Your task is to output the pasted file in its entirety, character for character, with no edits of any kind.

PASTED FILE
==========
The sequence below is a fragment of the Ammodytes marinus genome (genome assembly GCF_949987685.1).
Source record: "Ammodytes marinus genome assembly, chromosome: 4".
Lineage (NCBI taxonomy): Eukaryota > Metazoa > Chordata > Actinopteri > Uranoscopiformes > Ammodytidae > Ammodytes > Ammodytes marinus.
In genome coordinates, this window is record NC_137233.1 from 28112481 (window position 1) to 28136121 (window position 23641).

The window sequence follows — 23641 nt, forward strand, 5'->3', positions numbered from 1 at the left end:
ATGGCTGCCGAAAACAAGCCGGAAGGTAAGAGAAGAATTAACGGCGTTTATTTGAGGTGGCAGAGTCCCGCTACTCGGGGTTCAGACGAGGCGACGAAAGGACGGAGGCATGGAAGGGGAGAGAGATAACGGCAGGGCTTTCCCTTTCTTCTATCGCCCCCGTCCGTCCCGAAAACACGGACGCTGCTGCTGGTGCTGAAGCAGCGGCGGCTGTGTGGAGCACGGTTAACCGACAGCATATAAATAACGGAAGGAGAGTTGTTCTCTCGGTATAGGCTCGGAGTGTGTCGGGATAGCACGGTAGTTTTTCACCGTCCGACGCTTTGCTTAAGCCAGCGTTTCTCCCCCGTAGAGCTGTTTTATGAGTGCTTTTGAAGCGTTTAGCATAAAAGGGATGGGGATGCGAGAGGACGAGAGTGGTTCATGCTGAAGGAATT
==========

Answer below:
The sequence below is a fragment of the Ammodytes marinus genome (genome assembly GCF_949987685.1).
Source record: "Ammodytes marinus genome assembly, chromosome: 4".
Lineage (NCBI taxonomy): Eukaryota > Metazoa > Chordata > Actinopteri > Uranoscopiformes > Ammodytidae > Ammodytes > Ammodytes marinus.
In genome coordinates, this window is record NC_137233.1 from 28112481 (window position 1) to 28136121 (window position 23641).

The window sequence follows — 23641 nt, forward strand, 5'->3', positions numbered from 1 at the left end:
ATGGCTGCCGAAAACAAGCCGGAAGGTAAGAGAAGAATTAACGGCGTTTATTTGAGGTGGCAGAGTCCCGCTACTCGGGGTTCAGACGAGGCGACGAAAGGACGGAGGCATGGAAGGGGAGAGAGATAACGGCAGGGCTTTCCCTTTCTTCTATCGCCCCCGTCCGTCCCGAAAACACGGACGCTGCTGCTGGTGCTGAAGCAGCGGCGGCTGTGTGGAGCACGGTTAACCGACAGCATATAAATAACGGAAGGAGAGTTGTTCTCTCGGTATAGGCTCGGAGTGTGTCGGGATAGCACGGTAGTTTTTCACCGTCCGACGCTTTGCTTAAGCCAGCGTTTCTCCCCCGTAGAGCTGTTTTATGAGTGCTTTTGAAGCGTTTAGCATAAAAGGGATGGGGATGCGAGAGGACGAGAGTGGTTCATGCTGAAGGAATT